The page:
Back in August, we brought you the story of 1MDB, the Malaysian development bank turned-Najib slush fund with deep ties to Goldman. About a month later, the FBI announced an investigation into the fund after Malaysia arrested a former official who was trying to fly to New York to urge US authorities to look into the whole debacle. Now, as WSJ reports, the FBI and DOJ are looking into Goldman's role.
- Democratic rivals back Clinton on emails, but little else in scrappy debate (Reuters)
- Hillary Clinton Shows Relentless Efficiency in First Democratic Debate (WSJ)
- U.S. Examines Goldman Sachs Role in 1MDB Transactions (WSJ)
- JPMorgan Says Trading Pain Isn't Over After Third-Quarter Slump (BBG)
- Islamic State battles insurgents near Aleppo as army prepares assault (Reuters)
- Oil Slide Means `Almost Everything' for Sale as Deals Accelerate (BBG)
While yesterday's JPM results missed from the top to the bottom, coupled with a surprising and aggressive deleveraging of the bank's balance sheet which has shrunk by over $150 billion in 2015 mostly on the back of a decline in deposits, Bank of America reported numbers which were largely the opposite when it printed a modest beat on both the top line with $20.9 billion in revenues (adjusted sales of $20.6Bn vs Exp. $20.5Bn), down $500 million from a year ago, and the bottom line: generating $0.35 in adjusted earnings in the quarter, 2 cents better than the $0.33 consensus estimate.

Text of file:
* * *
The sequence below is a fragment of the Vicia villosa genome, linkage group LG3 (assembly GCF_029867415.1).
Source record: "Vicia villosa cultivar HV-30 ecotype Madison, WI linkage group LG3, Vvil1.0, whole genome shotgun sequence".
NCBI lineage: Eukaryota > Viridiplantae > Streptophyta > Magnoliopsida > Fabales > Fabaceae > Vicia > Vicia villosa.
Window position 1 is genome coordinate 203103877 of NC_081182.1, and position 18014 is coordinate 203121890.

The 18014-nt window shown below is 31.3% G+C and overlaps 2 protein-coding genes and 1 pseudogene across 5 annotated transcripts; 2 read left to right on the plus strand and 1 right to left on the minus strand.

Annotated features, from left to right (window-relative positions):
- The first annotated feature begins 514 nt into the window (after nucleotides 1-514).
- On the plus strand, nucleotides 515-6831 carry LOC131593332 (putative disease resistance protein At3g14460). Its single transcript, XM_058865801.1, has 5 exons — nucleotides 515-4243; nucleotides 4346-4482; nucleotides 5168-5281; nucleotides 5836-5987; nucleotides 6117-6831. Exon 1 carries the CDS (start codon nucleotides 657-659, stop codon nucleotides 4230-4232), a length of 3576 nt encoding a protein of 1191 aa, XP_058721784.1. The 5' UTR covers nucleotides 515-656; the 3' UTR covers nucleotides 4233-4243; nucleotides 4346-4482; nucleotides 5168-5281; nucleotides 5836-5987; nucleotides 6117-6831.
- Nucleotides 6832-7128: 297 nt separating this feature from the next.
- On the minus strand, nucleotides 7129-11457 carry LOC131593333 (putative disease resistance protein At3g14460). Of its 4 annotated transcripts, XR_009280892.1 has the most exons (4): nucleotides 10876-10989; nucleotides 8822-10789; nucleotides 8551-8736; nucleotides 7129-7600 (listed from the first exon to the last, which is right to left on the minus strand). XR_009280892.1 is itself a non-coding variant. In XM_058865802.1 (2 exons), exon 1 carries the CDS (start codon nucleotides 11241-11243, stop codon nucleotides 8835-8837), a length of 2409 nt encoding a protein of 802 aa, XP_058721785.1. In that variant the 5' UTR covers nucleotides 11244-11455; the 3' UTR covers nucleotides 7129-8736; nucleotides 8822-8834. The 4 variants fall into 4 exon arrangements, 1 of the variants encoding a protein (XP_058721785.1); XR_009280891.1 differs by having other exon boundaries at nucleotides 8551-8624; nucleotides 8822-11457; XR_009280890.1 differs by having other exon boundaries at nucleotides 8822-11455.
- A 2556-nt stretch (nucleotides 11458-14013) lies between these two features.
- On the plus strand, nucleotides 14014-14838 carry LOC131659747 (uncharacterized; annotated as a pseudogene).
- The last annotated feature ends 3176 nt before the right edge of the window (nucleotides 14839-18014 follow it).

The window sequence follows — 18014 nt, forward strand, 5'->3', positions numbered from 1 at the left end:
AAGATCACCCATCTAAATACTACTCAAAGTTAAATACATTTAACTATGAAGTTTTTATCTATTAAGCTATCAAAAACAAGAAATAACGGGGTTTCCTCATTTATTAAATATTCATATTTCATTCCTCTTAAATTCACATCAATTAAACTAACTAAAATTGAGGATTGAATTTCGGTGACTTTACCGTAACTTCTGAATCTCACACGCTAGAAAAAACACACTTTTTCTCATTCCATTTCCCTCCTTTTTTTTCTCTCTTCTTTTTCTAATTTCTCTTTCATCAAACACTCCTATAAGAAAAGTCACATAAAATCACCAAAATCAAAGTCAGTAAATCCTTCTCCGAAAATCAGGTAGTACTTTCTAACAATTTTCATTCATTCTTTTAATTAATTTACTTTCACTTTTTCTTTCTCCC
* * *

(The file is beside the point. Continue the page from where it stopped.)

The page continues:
We noted previously that last week's face-ripping rally was the biggest short-squeeze sicne 2011, but, as SocGen notes, this "savage reversal" - as the biggest losers rebounded - was the worst price momentum whiplash since 2009. Bear market rallies are typically characterised by sharp reversals and elevated levels of volatility, and as SocGen warns there are several things which point to this being a technical bounce (rather than longer-term supportive value-seeking).
While the US bond market, if not equities, is enjoying the day off on a day in which there is no economic data just more Fed speakers including the Fed's Evans who on Friday uttered what may be the dumbest thing a central planner has ever said, the week's macro docket starts in earnest on Tuesday when China releases much anticipated September trade data. Here are the key events for the rest of the week.